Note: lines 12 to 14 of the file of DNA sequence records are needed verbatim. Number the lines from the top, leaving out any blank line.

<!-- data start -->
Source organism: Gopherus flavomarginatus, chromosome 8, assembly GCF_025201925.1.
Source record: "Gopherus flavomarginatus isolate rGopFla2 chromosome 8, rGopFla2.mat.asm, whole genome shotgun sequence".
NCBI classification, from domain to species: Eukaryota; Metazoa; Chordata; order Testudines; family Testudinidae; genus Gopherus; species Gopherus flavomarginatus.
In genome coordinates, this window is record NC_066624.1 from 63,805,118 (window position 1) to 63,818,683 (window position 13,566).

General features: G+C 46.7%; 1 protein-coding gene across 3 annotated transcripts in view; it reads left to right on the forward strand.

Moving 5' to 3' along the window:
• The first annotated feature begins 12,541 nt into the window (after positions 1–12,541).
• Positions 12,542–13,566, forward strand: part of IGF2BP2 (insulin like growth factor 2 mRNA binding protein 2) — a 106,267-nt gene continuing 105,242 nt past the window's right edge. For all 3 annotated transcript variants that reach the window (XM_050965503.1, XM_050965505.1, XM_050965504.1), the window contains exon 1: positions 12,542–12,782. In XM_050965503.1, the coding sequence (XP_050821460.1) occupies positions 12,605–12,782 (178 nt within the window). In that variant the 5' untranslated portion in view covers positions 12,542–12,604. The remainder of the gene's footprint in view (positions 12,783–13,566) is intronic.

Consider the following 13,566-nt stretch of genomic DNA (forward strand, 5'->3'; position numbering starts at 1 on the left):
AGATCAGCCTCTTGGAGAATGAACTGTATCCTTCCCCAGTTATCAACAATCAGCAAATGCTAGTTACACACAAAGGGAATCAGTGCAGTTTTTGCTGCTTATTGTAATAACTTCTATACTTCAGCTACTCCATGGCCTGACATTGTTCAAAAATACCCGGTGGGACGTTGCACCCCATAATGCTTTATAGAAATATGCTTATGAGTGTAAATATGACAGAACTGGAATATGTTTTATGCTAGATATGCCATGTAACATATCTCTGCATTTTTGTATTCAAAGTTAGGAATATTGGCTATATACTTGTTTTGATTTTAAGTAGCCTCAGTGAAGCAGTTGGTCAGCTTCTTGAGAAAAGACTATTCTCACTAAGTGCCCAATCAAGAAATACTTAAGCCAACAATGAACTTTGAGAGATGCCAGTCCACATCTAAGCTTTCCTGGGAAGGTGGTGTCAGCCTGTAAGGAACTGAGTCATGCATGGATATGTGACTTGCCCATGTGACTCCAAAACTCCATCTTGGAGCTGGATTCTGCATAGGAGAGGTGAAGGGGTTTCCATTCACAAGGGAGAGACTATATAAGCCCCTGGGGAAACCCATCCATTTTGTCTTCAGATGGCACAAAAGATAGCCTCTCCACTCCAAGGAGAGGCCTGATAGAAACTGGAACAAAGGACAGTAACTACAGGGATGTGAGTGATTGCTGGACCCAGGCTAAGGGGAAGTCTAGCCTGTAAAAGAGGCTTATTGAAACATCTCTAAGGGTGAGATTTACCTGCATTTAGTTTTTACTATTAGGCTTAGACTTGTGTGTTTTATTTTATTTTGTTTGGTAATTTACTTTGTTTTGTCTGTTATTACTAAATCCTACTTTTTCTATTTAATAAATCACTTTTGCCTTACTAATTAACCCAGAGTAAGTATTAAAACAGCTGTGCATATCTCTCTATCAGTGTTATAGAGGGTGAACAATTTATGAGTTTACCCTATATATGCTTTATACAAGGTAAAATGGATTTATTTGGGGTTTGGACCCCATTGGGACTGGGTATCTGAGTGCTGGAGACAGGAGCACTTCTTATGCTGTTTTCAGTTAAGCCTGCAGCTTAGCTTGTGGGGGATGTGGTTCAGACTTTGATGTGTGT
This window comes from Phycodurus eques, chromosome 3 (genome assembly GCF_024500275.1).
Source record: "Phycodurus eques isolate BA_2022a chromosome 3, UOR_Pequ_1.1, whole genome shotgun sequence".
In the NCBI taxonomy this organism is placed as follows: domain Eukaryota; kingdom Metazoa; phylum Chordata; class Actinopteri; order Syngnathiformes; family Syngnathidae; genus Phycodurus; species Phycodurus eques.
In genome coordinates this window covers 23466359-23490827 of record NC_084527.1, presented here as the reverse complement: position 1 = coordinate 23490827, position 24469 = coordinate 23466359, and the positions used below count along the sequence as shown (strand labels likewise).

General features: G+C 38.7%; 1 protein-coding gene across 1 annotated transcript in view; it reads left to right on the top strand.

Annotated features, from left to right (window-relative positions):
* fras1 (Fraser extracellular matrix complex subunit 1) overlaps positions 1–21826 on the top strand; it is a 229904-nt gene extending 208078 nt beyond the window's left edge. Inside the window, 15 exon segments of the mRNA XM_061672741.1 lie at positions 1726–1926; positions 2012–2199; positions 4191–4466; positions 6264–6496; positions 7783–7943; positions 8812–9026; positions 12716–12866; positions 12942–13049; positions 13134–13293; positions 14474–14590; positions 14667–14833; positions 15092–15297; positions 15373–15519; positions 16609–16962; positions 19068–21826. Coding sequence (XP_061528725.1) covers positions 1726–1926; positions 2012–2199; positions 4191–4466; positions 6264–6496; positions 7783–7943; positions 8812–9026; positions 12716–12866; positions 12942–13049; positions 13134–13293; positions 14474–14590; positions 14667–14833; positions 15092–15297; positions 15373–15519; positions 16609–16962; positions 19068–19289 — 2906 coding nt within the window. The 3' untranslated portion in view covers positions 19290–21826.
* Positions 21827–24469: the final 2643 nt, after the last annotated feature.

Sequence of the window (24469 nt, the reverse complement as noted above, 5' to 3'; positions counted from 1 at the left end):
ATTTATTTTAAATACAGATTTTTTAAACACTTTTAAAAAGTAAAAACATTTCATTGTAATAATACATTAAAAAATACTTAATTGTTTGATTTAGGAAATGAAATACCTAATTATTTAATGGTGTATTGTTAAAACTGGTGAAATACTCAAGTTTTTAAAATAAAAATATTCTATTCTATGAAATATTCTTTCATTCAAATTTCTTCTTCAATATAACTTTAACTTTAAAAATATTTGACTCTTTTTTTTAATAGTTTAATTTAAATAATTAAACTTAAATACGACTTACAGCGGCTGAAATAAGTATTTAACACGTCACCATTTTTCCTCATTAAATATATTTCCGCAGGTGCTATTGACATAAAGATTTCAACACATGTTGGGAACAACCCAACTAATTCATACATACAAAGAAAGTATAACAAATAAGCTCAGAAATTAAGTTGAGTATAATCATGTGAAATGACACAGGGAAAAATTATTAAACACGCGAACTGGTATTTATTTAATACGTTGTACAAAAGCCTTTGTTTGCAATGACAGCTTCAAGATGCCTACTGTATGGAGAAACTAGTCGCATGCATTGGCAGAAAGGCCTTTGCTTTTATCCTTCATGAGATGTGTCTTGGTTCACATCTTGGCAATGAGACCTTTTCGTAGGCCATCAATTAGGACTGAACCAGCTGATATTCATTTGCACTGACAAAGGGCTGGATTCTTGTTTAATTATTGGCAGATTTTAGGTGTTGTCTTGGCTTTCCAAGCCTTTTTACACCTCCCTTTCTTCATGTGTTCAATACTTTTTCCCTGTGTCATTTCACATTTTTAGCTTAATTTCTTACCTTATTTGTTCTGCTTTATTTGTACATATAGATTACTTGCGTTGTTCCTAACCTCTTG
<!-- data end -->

Source record: "Phycodurus eques isolate BA_2022a chromosome 3, UOR_Pequ_1.1, whole genome shotgun sequence".
In the NCBI taxonomy this organism is placed as follows: domain Eukaryota; kingdom Metazoa; phylum Chordata; class Actinopteri; order Syngnathiformes; family Syngnathidae; genus Phycodurus; species Phycodurus eques.
In genome coordinates this window covers 23466359-23490827 of record NC_084527.1, presented here as the reverse complement: position 1 = coordinate 23490827, position 24469 = coordinate 23466359, and the positions used below count along the sequence as shown (strand labels likewise).